Synopsis: Dark House is a thrilling and horrifying road trip, full of twists and brutal
surprises; a suspenseful thriller about a young man and a chilling old house that
has survived decades, awaiting the return of its prodigal son…a house that can
escalate Nick’s gift to see death before it happens, but holds within its walls the
origins of a dark family legacy so horrible it may have already reached out to
Nick’s unborn child.
Release Date: March 14, 2014 MPAA Rating: PG-13
Genre(s): Thriller, Horror
When it comes to haunted house movies, most of them tend to have similar themes. Even the good ones – movies like The Conjuring, The Haunting, The Amityville Horror – share many of the same elements. Every once in a while, however, a movie comes along that tries something new. Dark House is one of those movies.
Dark House is the story of a young man named Nick Di Santo (Luke Kleintank from “Bones”) who inherits a house in the country. It’s not just any house, though. It’s a house that Nick has been drawing ever since he could first pick up a crayon. See, Nick is a special guy; not only does he draw real houses that he doesn’t even know exist, but he also has the power to foresee how people are going to die just by touching them. So, curious about the house and hoping to learn something about his estranged father, Nick gathers up his best friend, Ryan (Don’t Pass Me By‘s Anthony Rey Perez), and his pregnant girlfriend, Eve (Alex McKenna from “Crossing Jordan”), and the trio goes to check it out. When they get to where the house is supposed to be, it’s not there. At the location they meet a geological survey crew consisting of Chris (Zack Ward from A Christmas Story), Sam (Ethan S. Smith from “Sketchy”), and Lillith (Hamlet’s Ghost‘s Lacey Anzelc), and the team tells Nick that the house washed away years ago in a flood. They travel downstream on a whim and find the house, completely intact. They also find Seth (the Saw franchise’s Tobin Bell), an ax-wielding creep who forces them to leave by commanding a group of similar axe-wielding creeps to chase them away. No matter which direction the group heads, however, they keep ending up back at the house. The six have to find a way to survive the night so that they can hopefully escape in the morning.
The script for Dark House was written by director Victor Salva (Jeepers Creepers, Rosewood Lane) and first-time screenwriter Charles Agron. The story is solid; while ostensibly a supernatural haunted house movie, it also has hints of being a possession film, a psychological thriller, and a good old slasher flick. At times, the film suffers from this identity crisis, getting a little bogged down but, in the end, it has enough action, suspense, and twists to keep its audience entertained. Dark House is not a perfect horror film, but there definitely are worse out there.
Salva takes an interesting approach with Dark House. Although the house is the root of the problem, with the Seth character saying so directly by claiming that the flood cleansed the evil of the house from the land, but there are other threats as well. Seth’s army of axe-throwers is an obvious menace, but there is an underlying peril lurking within the group of victims as well. Whether they are ghosts, demons, or humans, the hazards come from all sides in Dark House, and the audience is kept on its toes because of it.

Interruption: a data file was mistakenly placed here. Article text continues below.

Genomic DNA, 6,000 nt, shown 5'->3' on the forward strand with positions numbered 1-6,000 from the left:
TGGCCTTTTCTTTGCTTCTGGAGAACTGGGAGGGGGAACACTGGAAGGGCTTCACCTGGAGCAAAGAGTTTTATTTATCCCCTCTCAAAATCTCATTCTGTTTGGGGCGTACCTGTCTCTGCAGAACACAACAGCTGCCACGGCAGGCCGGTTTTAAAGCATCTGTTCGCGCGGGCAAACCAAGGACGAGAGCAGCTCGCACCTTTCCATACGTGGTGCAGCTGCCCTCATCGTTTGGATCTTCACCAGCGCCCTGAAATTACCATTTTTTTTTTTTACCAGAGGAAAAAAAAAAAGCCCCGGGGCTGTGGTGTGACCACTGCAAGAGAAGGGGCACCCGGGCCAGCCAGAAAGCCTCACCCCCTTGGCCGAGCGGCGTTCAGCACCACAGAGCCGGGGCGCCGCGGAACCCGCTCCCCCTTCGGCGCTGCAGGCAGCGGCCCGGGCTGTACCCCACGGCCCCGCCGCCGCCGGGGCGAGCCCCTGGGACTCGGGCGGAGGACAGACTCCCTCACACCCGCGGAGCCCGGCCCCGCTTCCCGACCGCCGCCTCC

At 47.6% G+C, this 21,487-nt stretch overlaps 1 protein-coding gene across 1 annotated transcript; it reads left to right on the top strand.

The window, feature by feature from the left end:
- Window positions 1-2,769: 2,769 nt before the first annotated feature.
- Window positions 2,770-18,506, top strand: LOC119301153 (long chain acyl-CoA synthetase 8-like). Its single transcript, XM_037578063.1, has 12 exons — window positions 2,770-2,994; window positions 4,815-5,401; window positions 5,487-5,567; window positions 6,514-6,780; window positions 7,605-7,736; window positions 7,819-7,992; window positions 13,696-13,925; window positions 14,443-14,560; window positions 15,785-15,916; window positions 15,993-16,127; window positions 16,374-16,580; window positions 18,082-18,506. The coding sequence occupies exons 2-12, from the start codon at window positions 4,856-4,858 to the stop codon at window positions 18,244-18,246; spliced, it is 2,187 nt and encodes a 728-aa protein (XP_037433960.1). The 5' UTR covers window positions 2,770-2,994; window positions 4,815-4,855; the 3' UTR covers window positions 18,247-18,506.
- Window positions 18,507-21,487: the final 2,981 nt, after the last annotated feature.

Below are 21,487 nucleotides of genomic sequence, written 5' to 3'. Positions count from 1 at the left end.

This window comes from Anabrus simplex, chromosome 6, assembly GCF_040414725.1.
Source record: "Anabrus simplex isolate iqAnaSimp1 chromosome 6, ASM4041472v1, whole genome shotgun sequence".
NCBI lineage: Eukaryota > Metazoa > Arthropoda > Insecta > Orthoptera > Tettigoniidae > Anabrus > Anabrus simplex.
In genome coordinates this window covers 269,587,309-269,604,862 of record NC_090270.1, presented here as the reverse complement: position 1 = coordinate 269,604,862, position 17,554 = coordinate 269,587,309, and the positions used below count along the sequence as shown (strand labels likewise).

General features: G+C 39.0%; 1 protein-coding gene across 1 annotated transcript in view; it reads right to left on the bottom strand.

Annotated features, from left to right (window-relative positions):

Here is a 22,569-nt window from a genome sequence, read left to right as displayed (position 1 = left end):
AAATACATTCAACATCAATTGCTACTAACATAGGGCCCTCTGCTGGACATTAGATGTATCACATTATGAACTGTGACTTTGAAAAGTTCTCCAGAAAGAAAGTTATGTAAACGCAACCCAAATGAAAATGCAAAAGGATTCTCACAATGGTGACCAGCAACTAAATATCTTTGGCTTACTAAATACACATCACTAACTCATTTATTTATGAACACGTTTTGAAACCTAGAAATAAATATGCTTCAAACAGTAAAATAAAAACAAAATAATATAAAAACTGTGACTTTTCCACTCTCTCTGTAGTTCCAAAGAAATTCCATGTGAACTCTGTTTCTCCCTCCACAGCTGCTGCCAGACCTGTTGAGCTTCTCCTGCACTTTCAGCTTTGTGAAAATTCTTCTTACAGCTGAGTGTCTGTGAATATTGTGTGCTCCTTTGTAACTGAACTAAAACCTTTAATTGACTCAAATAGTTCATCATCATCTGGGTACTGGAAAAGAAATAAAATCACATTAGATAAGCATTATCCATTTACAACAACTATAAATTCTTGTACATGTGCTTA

For a movie that comes off as so original, Dark House borrows quite a few concepts and ideas from other films. Nick’s psychic power is lifted from The Dead Zone. His drawings of the house are right out of Paperhouse. Salva even draws influence from his own Jeepers Creepers in Seth and the axe-maniacs, with their trench coats and hidden faces. Additionally, there is an apparent ongoing battle between the axe-trolls and the townspeople which looks suspiciously like the fight scenes from the Russian film Night Watch. Despite all of this, Dark House still doesn’t feel like a rip-off. It feels familiar, but the film also takes these ingredients and fashions them into something new. Dark House is a student of other horror films, and it has learned well.
Audiences are treated to some classic practical special effects in Dark House that really add to the experience. The effects were handled by Brian Penikas (Day of the Dead, Jeepers Creepers), and they include plenty of old-school tricks including axes in heads, slit throats, and even a beating heart being ripped from a guy’s chest. In a world where CG is king, the karo syrup and food coloring buckets of blood in Dark House are refreshing changes. The rubber-and-plastic effects help to achieve the vintage vibe that the film tries to put across. The whole film feels like a companion piece to the Jeepers Creepers movies, and the effects reflect that monster-slasher thing. Penikas and his crew have designed and built some bloody cool gags and, if for no other reason, Dark House should be seen just to appreciate them.
Because much of the imagery has been seen before, there are few genuine scares in Dark House. The character of Seth is such a stereotype that he’s not scary, but his axe-throwing, knuckle-dragging minions are frightening in a relentless-pursuit movie-killer kind of way. The gore is fun, but it’s not incredibly shocking, especially since Nick’s psychic ability foreshadows much of it. The house has its moments, but even that isn’t as menacing as, say, the Lutz house in The Amityville Horror. Dark House is good for a few chills, and maybe a jump scare or two, but not a whole lot of lasting, follow-you-home terror.
Cast and Crew
- Director(s): Victor Salva
- Screenwriter(s): Charles AgronVictor Salva
- Cast: Luke Kleintank (Nick Di Santo)Alex McKenna (Eve)Tobin Bell (Seth) lacey Anzelc (Lillith)
- Editor(s): Ed Marx
- Cinematographer: Don E. FauntLeRoy
- Production Designer(s):
- Costume Designer:
- Casting Director(s):
- Music Score: Bennett Salvay
- Music Performed By:
- Country Of Origin: USA